Jesse Snook

Date of Award

Winter 12-2015

Document Type


Degree Name

Master of Science (MS)


Economics & Finance

First Advisor

Lee, Kwan Y.

Second Advisor

Flynn, David T.

Third Advisor

Goenner, Cullen F.


This study examines the role of child support in determining income growth. Using an Ordinary Least Squares (OLS) model with state-level fixed effects applied to panel data from the National Study of Families and Households (NSFH), I find that having a legal agreement to pay child support has a significant and negative effect on the income growth of the noncustodial parent. Specifically, after controlling for demographic variables and the respondent’s economic circumstances in the initial time period, the OLS model with state-level fixed effects finds that having a child support obligation is associated with a 17.73 percentage point decrease in income growth over a five year period relative to a respondent without a child support obligation. For the average respondent in the study sample, this amounts to nearly an 82 percent decline in income growth attributable to having a legal agreement to provide child support over the five year study period. The results are found to be robust across alternative specifications and samples. Whereas past studies using panel data have found little to no effect of child support on income growth and labor supply, this study is unique in that it finds a large, negative effect of child support on the income growth of the noncustodial parent at the individual level. These results emphasize that policymakers should carefully consider the dynamic effect of the child support structure on the economic behavior of the noncustodial parent.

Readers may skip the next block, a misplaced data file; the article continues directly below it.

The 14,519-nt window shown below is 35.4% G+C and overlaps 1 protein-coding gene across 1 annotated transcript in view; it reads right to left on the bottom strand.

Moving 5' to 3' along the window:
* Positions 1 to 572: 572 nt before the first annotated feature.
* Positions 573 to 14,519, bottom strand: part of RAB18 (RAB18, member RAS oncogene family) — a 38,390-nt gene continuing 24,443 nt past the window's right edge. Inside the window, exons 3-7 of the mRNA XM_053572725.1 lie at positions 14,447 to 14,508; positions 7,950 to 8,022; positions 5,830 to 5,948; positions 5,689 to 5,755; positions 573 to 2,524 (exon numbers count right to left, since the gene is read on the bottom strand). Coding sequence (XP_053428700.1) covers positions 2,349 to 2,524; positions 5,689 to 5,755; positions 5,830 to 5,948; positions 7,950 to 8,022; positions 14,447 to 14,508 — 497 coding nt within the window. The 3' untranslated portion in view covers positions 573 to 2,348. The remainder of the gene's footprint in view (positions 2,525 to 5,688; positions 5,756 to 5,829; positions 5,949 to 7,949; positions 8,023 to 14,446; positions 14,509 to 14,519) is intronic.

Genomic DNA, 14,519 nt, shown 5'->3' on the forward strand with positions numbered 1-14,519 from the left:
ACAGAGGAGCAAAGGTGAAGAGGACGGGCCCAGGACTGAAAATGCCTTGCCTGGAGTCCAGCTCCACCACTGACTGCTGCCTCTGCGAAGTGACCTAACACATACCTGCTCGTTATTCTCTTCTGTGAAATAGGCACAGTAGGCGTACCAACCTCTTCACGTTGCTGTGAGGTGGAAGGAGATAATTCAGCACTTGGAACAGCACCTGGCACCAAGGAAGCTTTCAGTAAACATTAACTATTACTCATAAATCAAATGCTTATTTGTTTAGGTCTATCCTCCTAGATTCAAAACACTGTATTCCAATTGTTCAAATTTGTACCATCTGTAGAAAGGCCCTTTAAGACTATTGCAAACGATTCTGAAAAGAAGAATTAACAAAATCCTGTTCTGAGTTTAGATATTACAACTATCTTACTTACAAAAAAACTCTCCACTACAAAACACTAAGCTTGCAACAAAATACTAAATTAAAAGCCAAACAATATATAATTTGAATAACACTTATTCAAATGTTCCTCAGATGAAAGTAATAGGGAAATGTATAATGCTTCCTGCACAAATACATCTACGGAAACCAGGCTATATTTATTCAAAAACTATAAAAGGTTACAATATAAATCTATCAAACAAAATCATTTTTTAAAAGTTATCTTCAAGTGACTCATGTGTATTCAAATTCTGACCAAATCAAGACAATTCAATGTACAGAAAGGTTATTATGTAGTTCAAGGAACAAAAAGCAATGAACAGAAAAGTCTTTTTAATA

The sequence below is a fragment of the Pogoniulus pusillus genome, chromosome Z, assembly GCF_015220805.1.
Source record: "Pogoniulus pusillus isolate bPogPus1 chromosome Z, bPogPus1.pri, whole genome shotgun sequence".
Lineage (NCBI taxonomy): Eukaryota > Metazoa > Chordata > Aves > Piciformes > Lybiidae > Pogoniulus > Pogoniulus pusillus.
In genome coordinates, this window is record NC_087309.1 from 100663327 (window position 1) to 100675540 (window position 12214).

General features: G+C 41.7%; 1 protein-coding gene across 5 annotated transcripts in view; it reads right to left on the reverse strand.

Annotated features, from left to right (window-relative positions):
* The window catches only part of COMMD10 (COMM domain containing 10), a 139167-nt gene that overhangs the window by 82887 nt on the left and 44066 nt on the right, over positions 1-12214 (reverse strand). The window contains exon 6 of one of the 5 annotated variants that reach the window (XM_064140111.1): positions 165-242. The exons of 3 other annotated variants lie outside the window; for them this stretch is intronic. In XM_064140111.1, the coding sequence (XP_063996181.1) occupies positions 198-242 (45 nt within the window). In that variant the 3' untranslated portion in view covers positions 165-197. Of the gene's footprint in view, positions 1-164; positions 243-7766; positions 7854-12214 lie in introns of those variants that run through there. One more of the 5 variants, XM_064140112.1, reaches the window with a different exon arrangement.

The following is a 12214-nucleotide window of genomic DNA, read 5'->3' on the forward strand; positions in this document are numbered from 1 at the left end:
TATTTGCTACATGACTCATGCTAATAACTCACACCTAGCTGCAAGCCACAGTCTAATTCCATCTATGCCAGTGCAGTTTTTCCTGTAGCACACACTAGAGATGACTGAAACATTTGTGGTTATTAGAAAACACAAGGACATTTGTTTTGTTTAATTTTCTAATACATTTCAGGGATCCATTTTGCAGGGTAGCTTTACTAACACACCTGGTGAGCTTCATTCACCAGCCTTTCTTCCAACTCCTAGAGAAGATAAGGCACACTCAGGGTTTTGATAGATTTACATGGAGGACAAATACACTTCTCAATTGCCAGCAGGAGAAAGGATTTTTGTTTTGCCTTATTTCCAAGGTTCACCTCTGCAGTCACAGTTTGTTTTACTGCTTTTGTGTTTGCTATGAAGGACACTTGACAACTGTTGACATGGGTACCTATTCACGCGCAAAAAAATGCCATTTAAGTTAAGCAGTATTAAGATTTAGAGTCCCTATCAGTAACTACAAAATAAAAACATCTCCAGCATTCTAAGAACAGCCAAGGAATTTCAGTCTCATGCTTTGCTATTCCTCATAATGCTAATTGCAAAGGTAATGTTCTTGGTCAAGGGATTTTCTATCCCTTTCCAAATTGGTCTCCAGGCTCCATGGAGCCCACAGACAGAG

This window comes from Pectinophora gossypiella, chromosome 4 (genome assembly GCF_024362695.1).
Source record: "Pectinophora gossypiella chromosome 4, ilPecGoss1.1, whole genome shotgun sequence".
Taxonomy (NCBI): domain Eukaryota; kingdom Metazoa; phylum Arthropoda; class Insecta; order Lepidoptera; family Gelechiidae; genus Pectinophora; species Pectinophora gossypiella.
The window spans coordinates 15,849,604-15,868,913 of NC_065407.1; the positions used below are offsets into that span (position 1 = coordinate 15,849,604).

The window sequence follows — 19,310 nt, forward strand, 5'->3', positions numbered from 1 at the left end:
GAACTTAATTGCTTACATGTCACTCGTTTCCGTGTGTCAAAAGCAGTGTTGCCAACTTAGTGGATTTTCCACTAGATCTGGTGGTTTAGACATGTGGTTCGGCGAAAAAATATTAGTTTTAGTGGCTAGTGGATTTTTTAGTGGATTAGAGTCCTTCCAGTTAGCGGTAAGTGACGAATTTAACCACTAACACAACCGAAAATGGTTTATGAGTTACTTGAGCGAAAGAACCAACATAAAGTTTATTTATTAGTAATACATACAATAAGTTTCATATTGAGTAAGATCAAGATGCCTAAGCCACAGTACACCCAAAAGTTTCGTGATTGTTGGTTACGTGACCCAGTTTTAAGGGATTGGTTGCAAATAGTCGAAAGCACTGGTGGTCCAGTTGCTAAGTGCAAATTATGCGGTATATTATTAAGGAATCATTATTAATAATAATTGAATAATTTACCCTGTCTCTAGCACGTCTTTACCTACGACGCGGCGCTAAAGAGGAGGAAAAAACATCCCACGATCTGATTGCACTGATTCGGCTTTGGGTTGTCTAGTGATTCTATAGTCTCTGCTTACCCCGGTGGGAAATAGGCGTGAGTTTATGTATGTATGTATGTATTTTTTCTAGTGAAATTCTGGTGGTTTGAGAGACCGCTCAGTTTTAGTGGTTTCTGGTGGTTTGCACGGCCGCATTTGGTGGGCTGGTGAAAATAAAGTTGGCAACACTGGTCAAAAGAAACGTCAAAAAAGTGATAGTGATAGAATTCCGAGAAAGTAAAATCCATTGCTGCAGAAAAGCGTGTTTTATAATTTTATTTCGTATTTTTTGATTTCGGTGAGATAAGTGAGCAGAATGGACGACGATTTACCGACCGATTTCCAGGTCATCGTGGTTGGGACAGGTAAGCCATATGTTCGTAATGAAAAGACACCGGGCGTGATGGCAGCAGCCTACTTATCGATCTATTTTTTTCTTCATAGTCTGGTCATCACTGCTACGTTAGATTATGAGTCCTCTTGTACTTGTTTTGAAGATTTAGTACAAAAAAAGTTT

Included in

Econometrics Commons